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Judges expand "farming" to include growing worms--at least where employee rights are at issue

In Barks v. Silver Bait, LLC, the Sixth Circuit was required to decide whether the defendant was required to pay its workers overtime pay.  Silver Bait raises worms for fishing bait.  It argued that it is engaged in "agriculture" and therefore exempt from overtime rules.  The Circuit Court of Appeals agreed that worms aren't "traditional farm animals" but nevertheless found "little to distinguish Silver Bait from a traditional farm."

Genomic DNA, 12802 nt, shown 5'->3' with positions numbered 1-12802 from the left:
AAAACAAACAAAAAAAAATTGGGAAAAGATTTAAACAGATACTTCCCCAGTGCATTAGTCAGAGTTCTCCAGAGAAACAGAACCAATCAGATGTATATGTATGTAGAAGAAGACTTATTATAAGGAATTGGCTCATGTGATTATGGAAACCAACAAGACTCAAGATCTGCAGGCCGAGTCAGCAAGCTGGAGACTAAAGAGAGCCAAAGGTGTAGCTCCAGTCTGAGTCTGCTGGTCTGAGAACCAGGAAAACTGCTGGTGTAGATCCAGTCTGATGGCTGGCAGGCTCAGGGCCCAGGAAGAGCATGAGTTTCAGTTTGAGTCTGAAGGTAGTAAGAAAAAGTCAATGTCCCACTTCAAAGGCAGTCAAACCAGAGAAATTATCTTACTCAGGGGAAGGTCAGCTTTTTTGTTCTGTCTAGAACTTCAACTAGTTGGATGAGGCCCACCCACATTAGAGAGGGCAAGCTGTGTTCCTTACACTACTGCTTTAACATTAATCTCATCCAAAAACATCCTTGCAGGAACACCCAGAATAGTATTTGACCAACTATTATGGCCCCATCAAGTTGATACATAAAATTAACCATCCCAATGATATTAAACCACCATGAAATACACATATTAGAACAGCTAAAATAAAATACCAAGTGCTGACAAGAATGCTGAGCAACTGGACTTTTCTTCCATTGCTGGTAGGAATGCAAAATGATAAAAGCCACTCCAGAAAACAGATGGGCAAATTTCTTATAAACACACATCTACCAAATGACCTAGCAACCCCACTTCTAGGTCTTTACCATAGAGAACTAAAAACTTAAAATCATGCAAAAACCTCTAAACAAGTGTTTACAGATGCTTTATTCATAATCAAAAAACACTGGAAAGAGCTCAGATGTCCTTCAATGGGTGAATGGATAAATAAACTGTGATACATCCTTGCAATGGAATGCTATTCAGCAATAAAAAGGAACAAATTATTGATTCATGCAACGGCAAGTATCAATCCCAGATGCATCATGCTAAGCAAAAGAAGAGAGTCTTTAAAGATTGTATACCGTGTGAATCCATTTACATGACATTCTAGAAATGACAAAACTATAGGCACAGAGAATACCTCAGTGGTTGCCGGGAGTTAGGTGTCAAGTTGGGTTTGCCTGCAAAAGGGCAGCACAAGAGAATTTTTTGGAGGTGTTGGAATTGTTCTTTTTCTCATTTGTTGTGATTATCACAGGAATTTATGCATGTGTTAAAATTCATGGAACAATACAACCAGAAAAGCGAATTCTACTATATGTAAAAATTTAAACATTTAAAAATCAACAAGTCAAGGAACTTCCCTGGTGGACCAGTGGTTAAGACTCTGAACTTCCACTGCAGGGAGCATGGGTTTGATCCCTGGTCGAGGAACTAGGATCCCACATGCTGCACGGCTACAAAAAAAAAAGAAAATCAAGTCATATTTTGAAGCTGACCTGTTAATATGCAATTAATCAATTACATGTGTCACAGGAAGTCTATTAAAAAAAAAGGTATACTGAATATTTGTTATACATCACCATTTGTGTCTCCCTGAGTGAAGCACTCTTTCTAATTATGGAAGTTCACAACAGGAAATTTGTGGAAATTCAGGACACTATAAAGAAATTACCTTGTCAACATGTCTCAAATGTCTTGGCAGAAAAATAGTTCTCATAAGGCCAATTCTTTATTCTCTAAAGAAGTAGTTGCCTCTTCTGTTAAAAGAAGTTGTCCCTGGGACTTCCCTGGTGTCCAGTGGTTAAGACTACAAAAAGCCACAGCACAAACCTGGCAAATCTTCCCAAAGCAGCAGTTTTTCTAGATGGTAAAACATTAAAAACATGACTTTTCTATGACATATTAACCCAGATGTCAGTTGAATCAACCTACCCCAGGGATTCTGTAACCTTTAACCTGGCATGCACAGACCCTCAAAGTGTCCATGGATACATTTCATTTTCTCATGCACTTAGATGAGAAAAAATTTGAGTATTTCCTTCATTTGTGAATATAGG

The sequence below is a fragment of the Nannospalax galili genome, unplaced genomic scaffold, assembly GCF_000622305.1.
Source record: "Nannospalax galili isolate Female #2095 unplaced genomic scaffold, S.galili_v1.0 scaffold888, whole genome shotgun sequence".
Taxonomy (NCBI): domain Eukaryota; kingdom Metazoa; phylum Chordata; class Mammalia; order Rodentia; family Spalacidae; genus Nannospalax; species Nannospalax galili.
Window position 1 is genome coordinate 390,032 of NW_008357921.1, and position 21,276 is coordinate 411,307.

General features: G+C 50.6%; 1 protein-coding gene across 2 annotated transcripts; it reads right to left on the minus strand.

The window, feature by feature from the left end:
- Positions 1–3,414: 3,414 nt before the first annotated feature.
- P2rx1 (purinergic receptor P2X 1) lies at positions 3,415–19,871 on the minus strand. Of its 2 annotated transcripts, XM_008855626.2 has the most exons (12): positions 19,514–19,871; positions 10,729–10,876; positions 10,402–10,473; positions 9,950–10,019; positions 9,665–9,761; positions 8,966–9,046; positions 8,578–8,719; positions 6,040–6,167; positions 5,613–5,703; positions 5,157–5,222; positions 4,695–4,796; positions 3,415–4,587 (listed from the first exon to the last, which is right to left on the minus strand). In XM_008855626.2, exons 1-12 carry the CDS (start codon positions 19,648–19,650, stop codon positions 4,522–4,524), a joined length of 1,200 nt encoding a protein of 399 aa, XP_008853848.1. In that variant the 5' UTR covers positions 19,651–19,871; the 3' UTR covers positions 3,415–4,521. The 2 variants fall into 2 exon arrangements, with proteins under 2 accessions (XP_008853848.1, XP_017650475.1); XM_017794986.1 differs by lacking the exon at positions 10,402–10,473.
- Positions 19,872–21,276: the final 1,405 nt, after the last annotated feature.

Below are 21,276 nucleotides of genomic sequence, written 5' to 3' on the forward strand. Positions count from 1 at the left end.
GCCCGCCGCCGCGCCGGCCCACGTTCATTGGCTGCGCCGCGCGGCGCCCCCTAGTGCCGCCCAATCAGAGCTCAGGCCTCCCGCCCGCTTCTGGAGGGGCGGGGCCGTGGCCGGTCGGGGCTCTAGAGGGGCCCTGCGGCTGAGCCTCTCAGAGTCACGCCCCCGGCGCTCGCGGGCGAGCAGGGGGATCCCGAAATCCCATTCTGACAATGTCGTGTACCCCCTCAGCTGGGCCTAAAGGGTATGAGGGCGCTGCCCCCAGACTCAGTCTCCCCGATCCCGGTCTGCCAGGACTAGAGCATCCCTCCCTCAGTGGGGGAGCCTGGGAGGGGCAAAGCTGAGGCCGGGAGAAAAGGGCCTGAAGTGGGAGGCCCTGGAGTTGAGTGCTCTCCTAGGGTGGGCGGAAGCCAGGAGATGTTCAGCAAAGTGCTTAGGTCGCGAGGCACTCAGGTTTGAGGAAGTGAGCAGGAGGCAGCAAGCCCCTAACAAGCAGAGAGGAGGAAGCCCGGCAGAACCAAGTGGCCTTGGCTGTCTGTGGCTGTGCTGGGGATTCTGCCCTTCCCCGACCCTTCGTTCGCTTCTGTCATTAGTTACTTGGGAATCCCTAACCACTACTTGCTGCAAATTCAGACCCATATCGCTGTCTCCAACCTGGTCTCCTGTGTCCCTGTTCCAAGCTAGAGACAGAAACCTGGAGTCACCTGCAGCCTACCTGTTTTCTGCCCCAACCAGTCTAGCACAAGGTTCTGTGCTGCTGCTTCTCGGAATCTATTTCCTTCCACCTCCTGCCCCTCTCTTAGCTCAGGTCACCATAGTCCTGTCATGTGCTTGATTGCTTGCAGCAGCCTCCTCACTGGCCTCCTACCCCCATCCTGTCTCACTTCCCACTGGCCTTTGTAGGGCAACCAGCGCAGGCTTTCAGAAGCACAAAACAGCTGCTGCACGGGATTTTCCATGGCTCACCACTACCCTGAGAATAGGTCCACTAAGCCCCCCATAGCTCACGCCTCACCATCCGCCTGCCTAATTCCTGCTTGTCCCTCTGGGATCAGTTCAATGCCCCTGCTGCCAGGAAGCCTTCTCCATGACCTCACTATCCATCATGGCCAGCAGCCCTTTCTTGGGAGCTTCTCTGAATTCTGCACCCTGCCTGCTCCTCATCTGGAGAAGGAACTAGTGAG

In an era when employee rights are in retreat and employment regulations are regularly interpreted as employer corporations prefer, it is no surprise that the Court granted an expansive interpretation of the farming exemption, thereby expanding the number of employers who are not required to comply with the public policy favoring overtime pay.  There was a time when exemptions from public policy standards were strictly limited.

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